Here’s why the EFF rejected the land expropriation without compensation bill
EFF leader Julius Malema says his party rejected the constitutional amendment bill to allow for land expropriation without compensation because it would set back black people’s struggle for land repossession.
On Tuesday, the ANC failed to get the bill passed into law after it was rejected by the National Assembly.
This after political parties voted against it for different reasons. The ANC needed 267 votes to pass the bill into a law, but only managed to get 204.
The bill would have resulted in the amendment of section 25 of the constitution to allow for land expropriation without compensation.
Malema, whose party initiated the bill in 2018 but voted against it, said the current version was watered down and was not about transferring land to black people.
“The bill that this house is asked to approve today will take black people’s struggle for land repossession many steps back,” said Malema.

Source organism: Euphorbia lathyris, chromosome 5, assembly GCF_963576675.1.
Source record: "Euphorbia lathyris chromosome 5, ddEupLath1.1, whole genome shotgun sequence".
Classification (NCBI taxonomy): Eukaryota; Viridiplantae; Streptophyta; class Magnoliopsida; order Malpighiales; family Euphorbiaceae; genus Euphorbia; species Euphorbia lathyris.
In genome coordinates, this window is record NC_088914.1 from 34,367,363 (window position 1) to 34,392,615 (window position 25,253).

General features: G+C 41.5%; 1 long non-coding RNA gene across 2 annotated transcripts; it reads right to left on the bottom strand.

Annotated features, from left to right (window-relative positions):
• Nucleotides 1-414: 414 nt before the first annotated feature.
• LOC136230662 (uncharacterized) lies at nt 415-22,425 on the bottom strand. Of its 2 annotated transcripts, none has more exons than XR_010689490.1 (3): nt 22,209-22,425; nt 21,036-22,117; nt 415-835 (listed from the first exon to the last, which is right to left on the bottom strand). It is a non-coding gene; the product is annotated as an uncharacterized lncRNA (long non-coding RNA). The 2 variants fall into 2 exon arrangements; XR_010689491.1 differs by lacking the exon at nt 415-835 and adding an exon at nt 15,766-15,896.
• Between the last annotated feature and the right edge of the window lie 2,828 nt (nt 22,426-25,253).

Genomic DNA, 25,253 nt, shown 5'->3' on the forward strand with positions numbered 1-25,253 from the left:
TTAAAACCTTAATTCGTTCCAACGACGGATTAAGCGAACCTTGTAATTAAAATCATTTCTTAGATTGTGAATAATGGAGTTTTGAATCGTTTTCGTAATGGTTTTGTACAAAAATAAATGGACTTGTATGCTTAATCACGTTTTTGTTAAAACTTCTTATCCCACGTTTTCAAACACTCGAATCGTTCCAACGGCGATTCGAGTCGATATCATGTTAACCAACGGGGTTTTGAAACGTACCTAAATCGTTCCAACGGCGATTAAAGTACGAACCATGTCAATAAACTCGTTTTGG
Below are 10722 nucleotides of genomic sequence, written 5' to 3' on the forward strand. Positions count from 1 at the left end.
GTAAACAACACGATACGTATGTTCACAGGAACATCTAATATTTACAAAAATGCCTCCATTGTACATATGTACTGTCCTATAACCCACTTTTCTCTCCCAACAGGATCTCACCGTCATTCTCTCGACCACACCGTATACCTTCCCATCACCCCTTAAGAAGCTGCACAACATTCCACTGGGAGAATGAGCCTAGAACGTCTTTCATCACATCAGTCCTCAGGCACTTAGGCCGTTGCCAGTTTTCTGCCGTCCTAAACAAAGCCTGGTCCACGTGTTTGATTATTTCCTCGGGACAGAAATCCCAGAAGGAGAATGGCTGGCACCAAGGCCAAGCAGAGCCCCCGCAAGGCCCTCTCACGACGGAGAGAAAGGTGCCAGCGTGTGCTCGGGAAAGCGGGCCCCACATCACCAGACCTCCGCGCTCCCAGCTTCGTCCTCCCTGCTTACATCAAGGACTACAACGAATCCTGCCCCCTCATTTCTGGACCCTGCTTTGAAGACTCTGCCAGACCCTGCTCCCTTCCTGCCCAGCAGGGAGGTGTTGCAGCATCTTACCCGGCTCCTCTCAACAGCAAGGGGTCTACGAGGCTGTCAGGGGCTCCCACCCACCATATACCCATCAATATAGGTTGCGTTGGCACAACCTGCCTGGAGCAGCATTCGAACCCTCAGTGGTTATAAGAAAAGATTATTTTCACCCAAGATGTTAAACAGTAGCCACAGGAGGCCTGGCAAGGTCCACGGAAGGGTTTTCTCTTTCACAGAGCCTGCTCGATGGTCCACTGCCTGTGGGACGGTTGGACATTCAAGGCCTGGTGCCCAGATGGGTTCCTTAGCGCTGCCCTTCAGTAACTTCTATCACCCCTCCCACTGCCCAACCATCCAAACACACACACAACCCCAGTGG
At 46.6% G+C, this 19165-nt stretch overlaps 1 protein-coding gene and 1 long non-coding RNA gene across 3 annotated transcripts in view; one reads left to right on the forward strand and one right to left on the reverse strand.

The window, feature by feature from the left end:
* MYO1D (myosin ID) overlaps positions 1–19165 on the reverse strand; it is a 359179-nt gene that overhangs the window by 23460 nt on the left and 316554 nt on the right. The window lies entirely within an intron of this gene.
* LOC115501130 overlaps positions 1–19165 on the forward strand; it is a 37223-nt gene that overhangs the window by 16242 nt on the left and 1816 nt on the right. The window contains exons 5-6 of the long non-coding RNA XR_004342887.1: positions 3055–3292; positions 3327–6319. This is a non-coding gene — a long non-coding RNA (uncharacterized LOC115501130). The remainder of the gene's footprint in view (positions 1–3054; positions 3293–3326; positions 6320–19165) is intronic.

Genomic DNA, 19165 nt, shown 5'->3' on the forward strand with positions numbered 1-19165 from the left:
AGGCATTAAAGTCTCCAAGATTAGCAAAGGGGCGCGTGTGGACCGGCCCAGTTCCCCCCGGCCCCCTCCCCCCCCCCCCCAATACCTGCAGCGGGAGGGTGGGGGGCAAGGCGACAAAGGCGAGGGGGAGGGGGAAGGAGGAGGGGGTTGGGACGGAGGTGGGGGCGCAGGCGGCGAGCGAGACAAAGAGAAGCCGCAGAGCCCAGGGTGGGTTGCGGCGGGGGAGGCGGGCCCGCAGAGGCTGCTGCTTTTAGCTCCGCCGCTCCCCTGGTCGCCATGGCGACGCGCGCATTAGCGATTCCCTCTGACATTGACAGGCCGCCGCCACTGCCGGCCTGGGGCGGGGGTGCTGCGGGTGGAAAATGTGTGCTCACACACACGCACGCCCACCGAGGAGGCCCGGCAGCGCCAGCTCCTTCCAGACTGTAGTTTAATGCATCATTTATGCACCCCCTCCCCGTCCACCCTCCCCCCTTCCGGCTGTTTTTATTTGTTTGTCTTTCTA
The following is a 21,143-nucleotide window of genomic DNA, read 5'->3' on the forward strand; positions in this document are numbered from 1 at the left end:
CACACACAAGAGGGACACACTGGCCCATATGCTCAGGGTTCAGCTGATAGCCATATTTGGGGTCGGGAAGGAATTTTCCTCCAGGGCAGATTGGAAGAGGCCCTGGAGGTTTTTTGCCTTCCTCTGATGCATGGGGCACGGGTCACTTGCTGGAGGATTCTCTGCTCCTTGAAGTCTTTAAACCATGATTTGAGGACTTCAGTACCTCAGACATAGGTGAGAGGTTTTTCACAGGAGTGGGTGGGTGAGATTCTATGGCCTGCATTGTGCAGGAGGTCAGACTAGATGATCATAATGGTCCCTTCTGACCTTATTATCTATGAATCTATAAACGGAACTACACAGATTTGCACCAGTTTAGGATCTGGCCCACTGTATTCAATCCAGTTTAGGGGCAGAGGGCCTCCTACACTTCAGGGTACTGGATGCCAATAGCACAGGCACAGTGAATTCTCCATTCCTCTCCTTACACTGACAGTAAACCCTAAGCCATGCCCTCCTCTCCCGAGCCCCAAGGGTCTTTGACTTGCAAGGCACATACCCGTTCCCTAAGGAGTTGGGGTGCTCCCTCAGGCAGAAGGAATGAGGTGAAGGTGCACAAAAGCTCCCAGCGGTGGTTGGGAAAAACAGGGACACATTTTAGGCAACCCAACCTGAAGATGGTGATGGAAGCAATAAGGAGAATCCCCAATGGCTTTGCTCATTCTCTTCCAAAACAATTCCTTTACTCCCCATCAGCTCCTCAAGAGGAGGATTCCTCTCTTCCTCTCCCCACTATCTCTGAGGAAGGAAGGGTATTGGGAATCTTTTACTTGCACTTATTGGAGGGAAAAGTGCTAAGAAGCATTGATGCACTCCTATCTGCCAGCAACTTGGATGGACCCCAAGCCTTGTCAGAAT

“According to this bill, compensation for expropriation will remain a default position, but provides for obscure circumstances in which the amount of compensation may be ‘nil’.
“The concept of ‘nil compensation’ was never there when parliament resolved to adopt the EFF motion in 2018, and when it adopted the report of the Constitutional Review Committee.”
Malema said the EFF rejects the bill because it’s a “complete departure from the radical proposal that was made”.
“The current bill makes meaningless provisions for the state to be a custodian of certain land and does not define what this certain land is.
“If this bill is allowed to pass, it would signify a sell-out position and further disenfranchisement of black people. The practical implications of this bill would be far worse than the current Property Clause of the constitution,” he said.
Malema said the EFF tried to reason with the ANC on several occasions but was met with a cold reception.
He claimed this was because the ruling party does not represent the interests of the dispossessed majority.